magic-wayneAs Wayne was mulling over his career options, his wife met somebody whose husband was a magician. The mere mention of someone making a career out of magic conjured up all kinds of latent boyhood feelings. “All these feelings just came rushing back,” said Wayne, whose natural showmanship and affable nature seem too broad and expansive for the rigorous, strait-jacketed world of engineering.

At 40 and at a career crossroads, he seriously wondered whether a career in magic was the right course to pursue. “I knew it would be odd that after having worked so many years in the engineering field and then as a freelance writer that I would be working kid shows,” Wayne said. “Yet, I still felt young enough to kind of say I want to try something,” he said.

So he auditioned to be a member of the world-famous Magic Castle in Hollywood, and was accepted. At the Magic Castle there was a vast library of magic books that he devoured. “I was very diligent about studying,” he said. “I started diving into magic and watching lot of acts and learning their moves.”

Finally, a family friend who was planning her son’s birthday party popped the life-altering question. “She said to me, “Well, you do magic, would you mind coming over and doing a show at the party?’ That was really the impetus to try to really put together a show.”

Wayne’s show has been evolving ever since. He has performed literally hundreds of illusions and tricks, his mastery honed by countless performances in front of audiences and stages ranging from the Los Angeles County Fair to performing for the Los Angeles Dodgers.

Wherever he performs, Wayne’s audience won’t find him in top hat and tails or dressed like a clown or Barney the purple dinosaur. “I decided I was never going to do that. I think I would look ridiculous.” Nor does he play up or play down his Japanese heritage. “I simply want to create a magical experience for my audience,” Wayne added.

Stand-Up & Close-Up

Wayne performs both stand-up and close-up magic. Stand-up is a little more formal, where he might be handed a mike and a stage (backyard patio, basement, conference room, banquet hall, etc.) whereas close-up plays to a more impromptu audience found at a restaurant, bar or cocktail party. He is an excellent office breaker at holiday office parties, where the spouses are dragged along not knowing a soul.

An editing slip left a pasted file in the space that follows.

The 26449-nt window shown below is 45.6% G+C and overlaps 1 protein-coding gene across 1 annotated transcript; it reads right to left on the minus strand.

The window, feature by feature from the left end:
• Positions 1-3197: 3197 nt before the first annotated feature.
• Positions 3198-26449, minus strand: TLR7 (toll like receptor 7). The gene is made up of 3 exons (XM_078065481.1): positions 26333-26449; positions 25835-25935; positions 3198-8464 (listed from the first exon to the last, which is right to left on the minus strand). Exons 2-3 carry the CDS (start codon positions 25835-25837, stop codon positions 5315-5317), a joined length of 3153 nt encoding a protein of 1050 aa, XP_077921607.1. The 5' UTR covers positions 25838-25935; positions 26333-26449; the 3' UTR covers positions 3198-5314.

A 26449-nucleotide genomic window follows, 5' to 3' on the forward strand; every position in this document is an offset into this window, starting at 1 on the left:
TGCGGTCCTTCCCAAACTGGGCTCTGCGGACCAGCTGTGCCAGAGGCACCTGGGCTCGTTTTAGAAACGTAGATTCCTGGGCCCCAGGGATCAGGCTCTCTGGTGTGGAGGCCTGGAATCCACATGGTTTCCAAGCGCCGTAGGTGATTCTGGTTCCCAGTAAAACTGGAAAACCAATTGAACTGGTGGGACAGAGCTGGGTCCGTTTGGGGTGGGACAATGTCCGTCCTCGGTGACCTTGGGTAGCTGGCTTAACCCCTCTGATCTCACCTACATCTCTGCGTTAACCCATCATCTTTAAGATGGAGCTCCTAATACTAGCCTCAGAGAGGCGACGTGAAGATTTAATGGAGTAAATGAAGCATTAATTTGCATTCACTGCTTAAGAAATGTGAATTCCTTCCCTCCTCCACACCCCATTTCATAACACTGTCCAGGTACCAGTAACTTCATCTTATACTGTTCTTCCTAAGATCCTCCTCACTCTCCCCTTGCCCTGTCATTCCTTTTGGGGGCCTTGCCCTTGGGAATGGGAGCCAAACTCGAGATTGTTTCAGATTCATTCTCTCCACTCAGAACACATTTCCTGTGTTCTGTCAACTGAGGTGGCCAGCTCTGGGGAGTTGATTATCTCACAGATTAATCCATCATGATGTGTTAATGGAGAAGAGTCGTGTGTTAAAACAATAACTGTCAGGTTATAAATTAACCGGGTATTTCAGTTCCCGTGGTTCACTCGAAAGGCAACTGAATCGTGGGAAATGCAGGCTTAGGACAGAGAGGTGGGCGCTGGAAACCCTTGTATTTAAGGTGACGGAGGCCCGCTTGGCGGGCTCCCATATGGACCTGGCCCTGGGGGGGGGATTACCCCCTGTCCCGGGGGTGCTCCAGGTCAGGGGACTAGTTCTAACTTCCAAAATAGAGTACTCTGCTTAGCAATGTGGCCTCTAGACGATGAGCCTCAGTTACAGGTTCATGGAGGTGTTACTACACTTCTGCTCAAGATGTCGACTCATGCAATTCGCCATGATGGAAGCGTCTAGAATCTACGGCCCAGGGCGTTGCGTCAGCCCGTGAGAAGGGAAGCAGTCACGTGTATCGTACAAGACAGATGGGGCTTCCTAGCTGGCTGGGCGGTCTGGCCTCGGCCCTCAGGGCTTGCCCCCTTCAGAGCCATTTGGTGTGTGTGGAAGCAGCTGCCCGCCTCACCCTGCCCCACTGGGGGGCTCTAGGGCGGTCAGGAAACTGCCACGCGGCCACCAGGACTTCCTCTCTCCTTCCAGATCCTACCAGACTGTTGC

Meanwhile, at Mama Petrillo’s in La Verne, he keeps guests entertained and engaged while they’re waiting for a table. Just as often he’ll go from table to table flashing a deck of cards, cups and balls, different size ropes, exotic coins, or the many of the other magician’s tools of the trade. But his repertoire is not necessarily a bag of tricks or illusions. He doesn’t have to saw a gorgeous lady in half to get a laugh or a gasp or a smile.

“When I started magic, it was all about tricks,” Wayne said. Now, his performance almost has more to do with his personality and creating conversation with his audience. He has mastered magic and the art of the show.

After the restaurant section of Petrillo’s closed, Wayne slid over to the sports bar that owner John Petrillo opened a few months ago. There Wayne’s material moved from a “G” rating to “PG,” a slightly bawdier version of his restaurant renditions. Wayne is also a poet, not of the Wordsworth or Longfellow ilk, mind  you, but maybe just as much fun and entertaining.

For now this career chameleon and Svengali of the San Gabriel Valley continues to perform weekends at Mama Petrillo’s and wherever else he is called to work his magic.

He’s more than just a magic act. He’s a class act.

To learn more about magic or about Wayne, visit We’ve also posted Wayne’s video spot introducing his magic book under Reel Video on LaVerneOnline’s front page. Enjoy the show.

4 Responses to “Success Was Always in the Cards for La Verne Magician”

  1. As the friend who asked Wayne to “do some magic” at her son’s birthday party (we ‘paid’ him with a bag of Sweet Tarts), I can tell you Wayne is not only a fine magician, but a dear friend and a good soul. Wayne is quite the Renaissance man. I am delighted La Verne residents get an opportunity to know him through your article. KGK+

  2. As a fellow magician, I’ve always found Wayne’s magic top notch. He really connects with an audience. This article really captured him. He’s the best.

  3. Back in 1999, I had known Wayne as a casual friend, unaware of his talent as a magician. The first time I saw him peform his talents, I was blown away! I didn’t know that he was hiding this alter ego- “Magic Wayne”! The one thing I couldn’t get over was how good he really is! It is great to see the accolades for his magical talents in the La Verne spotlight. Everyone should see his act. He is very approachable & personable. Once you meet him, you’ll agree, you’ve not only have seen a top notch magician, but you’ve made a friend as well. You go Wayne! TP

  4. Wayne has a fan base in Orange County as well. He’s fabulous!